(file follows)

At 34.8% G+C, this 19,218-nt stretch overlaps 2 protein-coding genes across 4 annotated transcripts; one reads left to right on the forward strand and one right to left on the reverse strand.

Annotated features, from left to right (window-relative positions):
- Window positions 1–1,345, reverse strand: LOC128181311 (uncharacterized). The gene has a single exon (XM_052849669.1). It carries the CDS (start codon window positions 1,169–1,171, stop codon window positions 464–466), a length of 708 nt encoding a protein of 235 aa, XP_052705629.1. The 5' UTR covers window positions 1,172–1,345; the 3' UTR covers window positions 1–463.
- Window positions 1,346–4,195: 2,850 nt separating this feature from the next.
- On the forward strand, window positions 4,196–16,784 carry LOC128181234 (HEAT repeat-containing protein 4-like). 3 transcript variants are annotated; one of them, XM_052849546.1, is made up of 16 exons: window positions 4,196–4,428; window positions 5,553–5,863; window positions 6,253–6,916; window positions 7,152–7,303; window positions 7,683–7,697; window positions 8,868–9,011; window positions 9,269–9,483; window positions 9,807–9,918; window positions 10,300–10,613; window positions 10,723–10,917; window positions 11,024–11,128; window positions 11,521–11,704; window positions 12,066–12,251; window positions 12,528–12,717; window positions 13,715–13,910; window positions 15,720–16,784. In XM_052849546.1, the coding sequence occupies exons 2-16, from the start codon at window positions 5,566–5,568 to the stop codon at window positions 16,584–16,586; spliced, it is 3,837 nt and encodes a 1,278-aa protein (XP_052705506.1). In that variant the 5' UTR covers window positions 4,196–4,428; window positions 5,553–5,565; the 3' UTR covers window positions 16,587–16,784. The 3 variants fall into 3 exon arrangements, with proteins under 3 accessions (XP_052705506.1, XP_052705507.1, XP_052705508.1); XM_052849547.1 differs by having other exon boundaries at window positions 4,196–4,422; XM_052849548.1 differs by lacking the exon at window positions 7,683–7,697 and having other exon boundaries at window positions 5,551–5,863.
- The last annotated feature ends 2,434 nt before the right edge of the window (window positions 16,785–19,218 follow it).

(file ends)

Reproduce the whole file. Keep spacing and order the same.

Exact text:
At 34.8% G+C, this 19,218-nt stretch overlaps 2 protein-coding genes across 4 annotated transcripts; one reads left to right on the forward strand and one right to left on the reverse strand.

Annotated features, from left to right (window-relative positions):
- Window positions 1–1,345, reverse strand: LOC128181311 (uncharacterized). The gene has a single exon (XM_052849669.1). It carries the CDS (start codon window positions 1,169–1,171, stop codon window positions 464–466), a length of 708 nt encoding a protein of 235 aa, XP_052705629.1. The 5' UTR covers window positions 1,172–1,345; the 3' UTR covers window positions 1–463.
- Window positions 1,346–4,195: 2,850 nt separating this feature from the next.
- On the forward strand, window positions 4,196–16,784 carry LOC128181234 (HEAT repeat-containing protein 4-like). 3 transcript variants are annotated; one of them, XM_052849546.1, is made up of 16 exons: window positions 4,196–4,428; window positions 5,553–5,863; window positions 6,253–6,916; window positions 7,152–7,303; window positions 7,683–7,697; window positions 8,868–9,011; window positions 9,269–9,483; window positions 9,807–9,918; window positions 10,300–10,613; window positions 10,723–10,917; window positions 11,024–11,128; window positions 11,521–11,704; window positions 12,066–12,251; window positions 12,528–12,717; window positions 13,715–13,910; window positions 15,720–16,784. In XM_052849546.1, the coding sequence occupies exons 2-16, from the start codon at window positions 5,566–5,568 to the stop codon at window positions 16,584–16,586; spliced, it is 3,837 nt and encodes a 1,278-aa protein (XP_052705506.1). In that variant the 5' UTR covers window positions 4,196–4,428; window positions 5,553–5,565; the 3' UTR covers window positions 16,587–16,784. The 3 variants fall into 3 exon arrangements, with proteins under 3 accessions (XP_052705506.1, XP_052705507.1, XP_052705508.1); XM_052849547.1 differs by having other exon boundaries at window positions 4,196–4,422; XM_052849548.1 differs by lacking the exon at window positions 7,683–7,697 and having other exon boundaries at window positions 5,551–5,863.
- The last annotated feature ends 2,434 nt before the right edge of the window (window positions 16,785–19,218 follow it).